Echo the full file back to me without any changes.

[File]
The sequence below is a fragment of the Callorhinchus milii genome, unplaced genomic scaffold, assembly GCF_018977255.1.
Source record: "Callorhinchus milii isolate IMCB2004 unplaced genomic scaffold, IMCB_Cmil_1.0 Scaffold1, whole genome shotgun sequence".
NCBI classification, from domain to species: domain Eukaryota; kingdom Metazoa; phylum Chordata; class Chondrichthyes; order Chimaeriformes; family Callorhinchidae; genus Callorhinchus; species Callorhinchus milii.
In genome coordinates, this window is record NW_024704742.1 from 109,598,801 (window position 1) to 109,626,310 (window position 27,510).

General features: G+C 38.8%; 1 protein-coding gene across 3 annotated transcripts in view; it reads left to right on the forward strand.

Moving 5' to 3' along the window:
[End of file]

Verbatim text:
The sequence below is a fragment of the Callorhinchus milii genome, unplaced genomic scaffold, assembly GCF_018977255.1.
Source record: "Callorhinchus milii isolate IMCB2004 unplaced genomic scaffold, IMCB_Cmil_1.0 Scaffold1, whole genome shotgun sequence".
NCBI classification, from domain to species: domain Eukaryota; kingdom Metazoa; phylum Chordata; class Chondrichthyes; order Chimaeriformes; family Callorhinchidae; genus Callorhinchus; species Callorhinchus milii.
In genome coordinates, this window is record NW_024704742.1 from 109,598,801 (window position 1) to 109,626,310 (window position 27,510).

General features: G+C 38.8%; 1 protein-coding gene across 3 annotated transcripts in view; it reads left to right on the forward strand.

Moving 5' to 3' along the window: